From delivering packages to filming movies, drones have the potential to replace human labor in many industries. But drones don’t have to be bad news for workers, says Dave Pitman ’06, MEng ’10 creator of drone flying app, Control Tower.
“Professionals have the opportunity to become better at their jobs by using the information they can gain from drones,” he says. Though drones can make jobs easier in a variety of industries—like construction or insurance adjusting—the challenge lies in making drone technology accessible. That’s why he and cofounder Paul Quimby ’12 MEng ’13 created Control Tower—a smartphone app that relies on artificial intelligence to help drone users navigate airspace, comply with regulations, and create reports with no special skills or knowledge required. “I want to make it so people have access to this sophisticated technology without having to become a top gun drone pilot,” he says.
Pitman’s inspiration for Control Tower started with the debut of the first iPhone in 2007. Already researching micro drones as a graduate student in computer science, Pitman was inspired by the potential collaboration between smartphones and the unmanned aerial vehicles (UAV). “I thought ‘Could we make it so that somebody could pick up an iPhone and fly a drone that they’ve never seen before?’” he remembers. With the goal to make drone piloting easier and more universal, Pitman, with help from Quimby (a UROP student at the time) built an iPhone app to control a drone in a remote location. Pitman tested the first-of-its-kind app on students at MIT in 2008 and saw that users found it easy to control the drone relying only on a video feed from the UAV to the iPhone. Although Pitman and Quimby knew they had a winning idea—they had to wait for the industry to catch up. “We had to step back and wait for the research and rest of the environment around drones to mature before we could launch the company,” he says.
Pitman and Quimby launched drone technology company Converge and the Control Tower app launched this fall. Prior to launch, Pitman and Quimby worked as consultants in the drone industry learning the many pain points of adding drones to industry operations. The most common problem? Learning which airspace to fly in. “We would spends hours figuring out whether regulations would let us fly a drone at a single location,” Pitman says. “Like good engineers we thought, ‘Can technology fix this problem?’” It can—one of the fundamental features of Control Tower is its safety compliance AI that identifies the regulations for specific airspace a user wants to fly in. The app automatically restricts users from flying in any airspace they are not permitted to by regulations. “Where ever possible, we use AI to create the best outcome for compiling the regulations, but at other points, you still need the user involved,” he says.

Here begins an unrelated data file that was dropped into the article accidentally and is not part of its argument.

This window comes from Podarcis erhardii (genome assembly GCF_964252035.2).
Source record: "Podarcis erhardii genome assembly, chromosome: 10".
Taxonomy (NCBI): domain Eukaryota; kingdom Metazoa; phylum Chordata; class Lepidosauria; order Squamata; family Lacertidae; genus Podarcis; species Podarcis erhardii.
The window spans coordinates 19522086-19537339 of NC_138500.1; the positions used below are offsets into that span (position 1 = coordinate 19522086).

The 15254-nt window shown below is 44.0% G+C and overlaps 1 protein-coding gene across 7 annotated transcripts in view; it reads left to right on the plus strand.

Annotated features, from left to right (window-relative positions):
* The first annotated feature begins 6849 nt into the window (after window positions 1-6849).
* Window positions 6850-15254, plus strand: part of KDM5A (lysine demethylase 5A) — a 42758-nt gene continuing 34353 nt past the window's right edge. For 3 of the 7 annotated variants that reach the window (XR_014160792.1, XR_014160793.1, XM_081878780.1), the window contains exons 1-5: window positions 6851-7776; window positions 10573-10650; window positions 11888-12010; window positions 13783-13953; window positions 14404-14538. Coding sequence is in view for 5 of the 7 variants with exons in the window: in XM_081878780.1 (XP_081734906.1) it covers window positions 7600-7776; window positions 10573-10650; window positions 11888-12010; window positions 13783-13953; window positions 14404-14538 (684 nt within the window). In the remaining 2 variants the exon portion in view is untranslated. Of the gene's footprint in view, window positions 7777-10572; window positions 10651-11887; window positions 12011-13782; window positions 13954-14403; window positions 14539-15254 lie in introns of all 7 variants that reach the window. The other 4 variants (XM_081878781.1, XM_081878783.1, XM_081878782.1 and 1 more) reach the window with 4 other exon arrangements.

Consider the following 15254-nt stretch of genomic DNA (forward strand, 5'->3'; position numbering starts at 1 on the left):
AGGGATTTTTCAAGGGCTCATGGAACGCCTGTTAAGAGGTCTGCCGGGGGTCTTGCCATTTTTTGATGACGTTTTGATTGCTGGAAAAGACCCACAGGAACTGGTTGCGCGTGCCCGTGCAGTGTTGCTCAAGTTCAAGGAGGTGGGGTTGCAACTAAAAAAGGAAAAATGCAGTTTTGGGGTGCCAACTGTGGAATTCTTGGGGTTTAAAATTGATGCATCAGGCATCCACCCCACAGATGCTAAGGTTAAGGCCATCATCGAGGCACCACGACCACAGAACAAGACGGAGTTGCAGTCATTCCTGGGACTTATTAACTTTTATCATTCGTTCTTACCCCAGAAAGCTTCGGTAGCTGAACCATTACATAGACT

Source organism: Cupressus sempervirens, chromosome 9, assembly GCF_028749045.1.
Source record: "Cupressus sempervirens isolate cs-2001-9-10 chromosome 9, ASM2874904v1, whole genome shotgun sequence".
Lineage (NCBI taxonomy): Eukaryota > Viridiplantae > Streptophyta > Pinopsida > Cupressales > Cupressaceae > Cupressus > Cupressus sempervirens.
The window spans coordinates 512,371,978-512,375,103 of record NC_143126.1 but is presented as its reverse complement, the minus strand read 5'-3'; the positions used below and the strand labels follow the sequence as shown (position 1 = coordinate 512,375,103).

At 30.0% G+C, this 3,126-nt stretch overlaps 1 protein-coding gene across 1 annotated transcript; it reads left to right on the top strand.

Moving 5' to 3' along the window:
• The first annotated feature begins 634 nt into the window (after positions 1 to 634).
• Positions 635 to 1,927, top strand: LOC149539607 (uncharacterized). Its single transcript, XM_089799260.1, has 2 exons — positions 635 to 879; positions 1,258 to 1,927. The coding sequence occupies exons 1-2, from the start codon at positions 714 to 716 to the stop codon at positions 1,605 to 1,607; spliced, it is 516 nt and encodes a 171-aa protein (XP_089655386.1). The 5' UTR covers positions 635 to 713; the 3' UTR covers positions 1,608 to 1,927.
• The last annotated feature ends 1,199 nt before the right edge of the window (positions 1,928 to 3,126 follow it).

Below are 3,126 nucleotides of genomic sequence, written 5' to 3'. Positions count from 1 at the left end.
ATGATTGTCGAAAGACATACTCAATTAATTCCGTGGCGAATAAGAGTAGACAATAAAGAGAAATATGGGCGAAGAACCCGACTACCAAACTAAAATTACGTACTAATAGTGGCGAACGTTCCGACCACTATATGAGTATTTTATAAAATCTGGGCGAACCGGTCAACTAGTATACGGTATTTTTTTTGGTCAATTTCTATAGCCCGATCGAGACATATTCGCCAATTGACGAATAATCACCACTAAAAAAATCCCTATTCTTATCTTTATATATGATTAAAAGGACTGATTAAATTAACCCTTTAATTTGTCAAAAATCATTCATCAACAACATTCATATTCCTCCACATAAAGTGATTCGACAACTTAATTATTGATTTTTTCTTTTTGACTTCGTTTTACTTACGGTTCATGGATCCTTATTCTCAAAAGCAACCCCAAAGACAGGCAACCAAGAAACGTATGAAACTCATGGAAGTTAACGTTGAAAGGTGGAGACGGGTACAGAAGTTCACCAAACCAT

Pitman and Quimby adesigned the app to anticipate needs of individuals—like if a drone flyer needs a 360-degree view of a building, there’s no need to manually steer and hope for the best. “The AI handles a lot of the flying aspects so you can think about your job and what you’re trying to accomplish. If you need a specific angle or resolution, the app can do that,” he says. “It’s about stepping back and thinking about the goals users have and putting that back in the AI.”
Control Tower was designed with industry in mind, with top users being insurance companies, but the app is accessible to anyone, commercial or otherwise, and works with 95 percent of drones currently on the market. Pitman says that many facets of the app, from flying assistance to reports, can be tied back to specific classes at MIT. “I took classes in AeroAstro, architecture, and the Media Lab,” Pitman says. “The goal was to gain more knowledge about everything from how people interact with technology to how they use physical controls.”
Just as the app helps drone users get a different view of their work, Pitman says his time at MIT gave him a different outlook as well. “How I felt going into MIT was very different than I felt coming out of it,” he says. “There’s now an obligation to try to improve the state of the world around me by leveraging what I learned at MIT.”